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Rivista di Medicina Fisica e Riabilitativa dopo Eventi Patologici

Official Journal of the Italian Society of Physical and Rehabilitation Medicine (SIMFER), European Society of Physical and Rehabilitation Medicine (ESPRM), European Union of Medical Specialists - Physical and Rehabilitation Medicine Section (UEMS-PRM), Mediterranean Forum of Physical and Rehabilitation Medicine (MFPRM), Hellenic Society of Physical and Rehabilitation Medicine (EEFIAP)
In association with International Society of Physical and Rehabilitation Medicine (ISPRM)
Indexed/Abstracted in: CINAHL, Current Contents/Clinical Medicine, EMBASE, PubMed/MEDLINE, Science Citation Index Expanded (SciSearch), Scopus
Impact Factor 2,063

Periodicità: Bimestrale

ISSN 1973-9087

Online ISSN 1973-9095


Europa Medicophysica 2007 Marzo;43(1):27-35


Quality of life in aphasia: Greek adaptation of the stroke and aphasia quality of life scale- 39 item (SAQOL-39)

Kartsona A., Hilari K.

Department of Language and Communication Science City University, London, UK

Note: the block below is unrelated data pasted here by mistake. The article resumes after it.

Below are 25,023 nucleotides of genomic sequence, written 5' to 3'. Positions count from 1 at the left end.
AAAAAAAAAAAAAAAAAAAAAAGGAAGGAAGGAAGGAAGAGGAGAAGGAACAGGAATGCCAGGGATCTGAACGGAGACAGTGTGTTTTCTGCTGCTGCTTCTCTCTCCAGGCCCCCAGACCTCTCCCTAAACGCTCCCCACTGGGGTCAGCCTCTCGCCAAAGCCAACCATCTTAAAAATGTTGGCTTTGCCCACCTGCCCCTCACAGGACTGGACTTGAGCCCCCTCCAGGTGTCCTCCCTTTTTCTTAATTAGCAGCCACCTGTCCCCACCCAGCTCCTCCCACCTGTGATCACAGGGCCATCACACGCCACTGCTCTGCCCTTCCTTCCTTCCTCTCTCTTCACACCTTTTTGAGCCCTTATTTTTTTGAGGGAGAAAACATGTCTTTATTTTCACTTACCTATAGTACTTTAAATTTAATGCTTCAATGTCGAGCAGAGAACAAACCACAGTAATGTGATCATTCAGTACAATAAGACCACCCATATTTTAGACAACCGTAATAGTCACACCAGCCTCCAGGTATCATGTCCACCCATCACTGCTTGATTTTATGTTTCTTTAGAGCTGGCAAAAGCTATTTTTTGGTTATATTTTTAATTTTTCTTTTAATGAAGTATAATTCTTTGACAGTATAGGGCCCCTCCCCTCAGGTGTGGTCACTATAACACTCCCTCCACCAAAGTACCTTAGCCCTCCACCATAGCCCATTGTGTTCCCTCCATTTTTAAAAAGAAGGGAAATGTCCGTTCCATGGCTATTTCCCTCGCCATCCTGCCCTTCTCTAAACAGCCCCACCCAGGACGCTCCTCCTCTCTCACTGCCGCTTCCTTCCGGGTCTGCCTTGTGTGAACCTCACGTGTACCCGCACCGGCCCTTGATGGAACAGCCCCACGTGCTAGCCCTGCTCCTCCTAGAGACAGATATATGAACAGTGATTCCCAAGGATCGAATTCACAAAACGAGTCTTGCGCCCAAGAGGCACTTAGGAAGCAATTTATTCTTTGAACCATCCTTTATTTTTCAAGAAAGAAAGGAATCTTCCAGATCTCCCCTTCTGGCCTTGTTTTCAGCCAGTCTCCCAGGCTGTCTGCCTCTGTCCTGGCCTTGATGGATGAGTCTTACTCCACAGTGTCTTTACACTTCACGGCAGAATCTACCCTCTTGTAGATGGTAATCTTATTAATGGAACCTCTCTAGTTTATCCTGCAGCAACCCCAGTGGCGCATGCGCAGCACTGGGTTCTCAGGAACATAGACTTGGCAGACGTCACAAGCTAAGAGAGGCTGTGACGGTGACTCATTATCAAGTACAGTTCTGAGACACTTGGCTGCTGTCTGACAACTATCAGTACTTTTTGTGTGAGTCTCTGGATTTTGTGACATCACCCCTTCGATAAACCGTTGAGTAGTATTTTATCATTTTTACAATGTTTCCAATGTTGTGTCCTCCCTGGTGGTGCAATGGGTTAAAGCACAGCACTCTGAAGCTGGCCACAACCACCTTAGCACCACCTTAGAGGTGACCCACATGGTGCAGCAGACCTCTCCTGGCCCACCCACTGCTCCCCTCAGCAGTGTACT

Aim. Health-related quality of life (HRQL) measures are becoming increasingly popular in evaluating health care interventions and services. The stroke and aphasia quality of life scale-39 item (SAQOL-39) is an English questionnaire that measures HRQL in people with aphasia. There is currently no measure to assess the HRQL of Greek-speaking people with aphasia. This study began the cross-cultural adaptation of the SAQOL-39 into Greek, by translating and linguistically validating the instrument.
Methods. The Mapi approach to linguistic validation was followed. The SAQOL-39 was forward translated into Greek and back-translated into English. The pilot version was produced by comparing the forward and backward translations. The resulting instrument was then reviewed by an expert professional and pilot tested with a sample of 10 people with aphasia.
Results. Sixty-seven percent of back-translated items matched those in the original instrument. Only 20% of the items in the consensus version needed amendments for the pilot version. The pilot testing showed that the SAQOL-39 had good accessibility (no missing data), acceptability (maximum endorsement frequencies, MEF£70%; 9 out of 10 participants had no difficulty) and content validity (8 participants had nothing to add to the questionnaire).
Conclusion. By employing the Mapi approach to linguistic validation, a close matching between the original and the Greek version of the SAQOL-39 was ensured. The Greek SAQOL-39 is accessible and acceptable to people with aphasia. Further research is needed on the psychometric properties of the Greek SAQOL-39 and on its appropriateness as a clinical outcome measure.

lingua: Inglese


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